8.7
Section |
2 Background .1
Cosmology .11 Math |
Section 8.9 |

Section 8 **Runge-Kutta Method**

Consider the **Cauchy problem**
for the differential equation

(8.1)

with the initial condition

(8.2)

Let *y*_{i} denote the approximate value of the required solution at the point *x*_{i}.
By the **Runge-Kutta method** ( [2],[13],[18]),)
the approximate value *y*_{i+1} at the next point *x*_{i+1} =* x*_{i}
+ *h* is given by

(8.3)

where

(8.4)

The corresponding hand computations are best performed by the scheme:

1. Enter *x*_{0}*, y*_{0 }in the first row. 2. Evaluate *K*_{1}^{(0)}*
= hf*(*x*_{0}*,y*_{0}). 3. Enter *x*_{0}* + h*/2*, y*_{0} +
*K*_{1}^{(0)}/2 in the second row.

4. Compute and enter *K*_{2}^{(0)}* = hf*(*x*_{0}* + h*/2,*y*_{0}
+ *K*_{1}^{(0)}/2).etc.Add the numbers in the last column, in order to obtain

Repeat these steps using *x*_{1},_{ }*y*_{1} as initial point, etc. Note
that *h* may be changed when passing from one point to another. A proper choice of *h* can be obtained as follows:

If the quantity

(8.5)

exceeds several hundredths; the value of *h* must be reduced. The **accuracy
of the Runge-Kutta metho**d is *O*(*h*^{4}). Its
error estimate is rather involved. A rough error estimate, which involves repeated computations, is:

where *y*(*x*_{n}) is the value of the exact solution of (8.1) and* y**_{n},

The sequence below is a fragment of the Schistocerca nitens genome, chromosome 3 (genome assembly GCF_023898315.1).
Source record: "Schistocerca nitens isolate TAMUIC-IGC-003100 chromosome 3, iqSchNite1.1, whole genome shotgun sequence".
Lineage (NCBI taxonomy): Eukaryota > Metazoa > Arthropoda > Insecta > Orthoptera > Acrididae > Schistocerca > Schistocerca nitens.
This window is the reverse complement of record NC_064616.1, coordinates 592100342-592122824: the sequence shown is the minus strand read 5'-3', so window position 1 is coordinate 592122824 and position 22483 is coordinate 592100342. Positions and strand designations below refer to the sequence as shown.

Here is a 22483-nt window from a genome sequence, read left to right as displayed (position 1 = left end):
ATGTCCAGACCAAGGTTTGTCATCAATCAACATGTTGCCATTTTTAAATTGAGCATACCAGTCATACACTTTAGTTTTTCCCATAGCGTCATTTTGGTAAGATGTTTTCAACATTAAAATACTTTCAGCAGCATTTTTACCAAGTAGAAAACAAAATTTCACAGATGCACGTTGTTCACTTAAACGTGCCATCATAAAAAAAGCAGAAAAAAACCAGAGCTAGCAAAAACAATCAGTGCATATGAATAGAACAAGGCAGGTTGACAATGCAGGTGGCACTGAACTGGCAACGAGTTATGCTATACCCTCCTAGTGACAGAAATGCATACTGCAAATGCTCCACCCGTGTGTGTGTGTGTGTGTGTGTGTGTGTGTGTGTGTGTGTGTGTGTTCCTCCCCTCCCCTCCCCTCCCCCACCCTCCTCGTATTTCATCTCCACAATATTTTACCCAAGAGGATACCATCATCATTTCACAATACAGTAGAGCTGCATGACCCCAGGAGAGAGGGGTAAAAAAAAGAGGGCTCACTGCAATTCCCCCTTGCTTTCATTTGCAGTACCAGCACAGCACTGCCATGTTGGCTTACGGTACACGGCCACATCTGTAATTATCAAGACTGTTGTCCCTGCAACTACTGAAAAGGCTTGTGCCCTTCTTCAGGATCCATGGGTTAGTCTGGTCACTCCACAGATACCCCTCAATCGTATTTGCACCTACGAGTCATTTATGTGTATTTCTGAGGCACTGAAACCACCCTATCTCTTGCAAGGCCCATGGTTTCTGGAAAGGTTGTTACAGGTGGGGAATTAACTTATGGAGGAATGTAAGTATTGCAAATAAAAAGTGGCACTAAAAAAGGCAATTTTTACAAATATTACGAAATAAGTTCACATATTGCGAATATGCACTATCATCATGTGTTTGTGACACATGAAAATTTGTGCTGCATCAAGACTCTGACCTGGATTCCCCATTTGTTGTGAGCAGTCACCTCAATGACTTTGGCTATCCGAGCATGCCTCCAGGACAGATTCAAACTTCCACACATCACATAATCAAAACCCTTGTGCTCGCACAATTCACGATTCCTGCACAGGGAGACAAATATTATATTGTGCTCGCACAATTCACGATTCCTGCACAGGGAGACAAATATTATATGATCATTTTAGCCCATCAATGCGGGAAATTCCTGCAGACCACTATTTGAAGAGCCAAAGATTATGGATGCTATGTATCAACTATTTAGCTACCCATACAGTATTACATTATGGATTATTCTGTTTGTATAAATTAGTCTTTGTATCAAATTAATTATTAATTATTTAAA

*y*_{n} are the approximate values obtained for *h*/2 and *h*, respectively.

**Example 1****:**
Use the **Runge-Kutta method** to find the solution of
the equation

(8.6)

for the initial condition *y*(0) = -1 with the interval [0,0.5], using *h* = 0.1.

**Solution: **The following table displays the solution of
(8.6):

Note that the last column of this table has been computed using (8.5).

**Example 2****:**
Use the** Runge-Kutta Method**
to find within 5?10^{-6} the solution of the differential equation

(8.7)

for the initial condition *y*(0) = 0 on the interval [0.0.2].

**Solution:** In order to select *h*, compute the
solution for *x *= 0.1 with *h* = 0.1 as well as with *h *= 0.05.

For *h* = 0.1, one finds

Hence

The next table presents the calculation of *y*(0.1) using *h* = 0.05:

Since the obtained result is within the specified accuracy, continue the computations both with *h* = 0.1
and *h* = 0.2. The next two tables present the further computations.

A comparison of the results for *h* =0.1 and *h* = 0.2 shows that y(0.2) ~ 0.014158 is accurate
within 5?10^{-6} and that for further computations the step length *h* can again be doubled.

**Solving (8.7) using ****h ****= 0.1**

**Solving (8.7) using h = 0.2**

**Note:** The **Runge-Kutta
method** can also be used for the solution of systems of differential equations and higher order
differential equations after reduction to systems of first order equations.

**Example 3:** Use the **Runge-Kutta
method** to compute a table of values of the solutions of the system of differential equations

(8.8)

for the initial conditions *x*(0) = 2, *y*(0) = 1, *z*(0) =1 for the interval [0,0.3] with *h*
= 0.1.

**Solution:** The calculations are presented in the next
table, where *f*_{1} = -2*x* + 5*z*, *f*_{2} = -(1 - sin *t*)*x - y + *3*z,
f*_{3} = -*x + *2*z.*

Use the **Runge-Kutta method**
with *h = *0.2 to solve the following differential equations and systems of differential equations for the given intervals
[*a*,*b*].

**1.**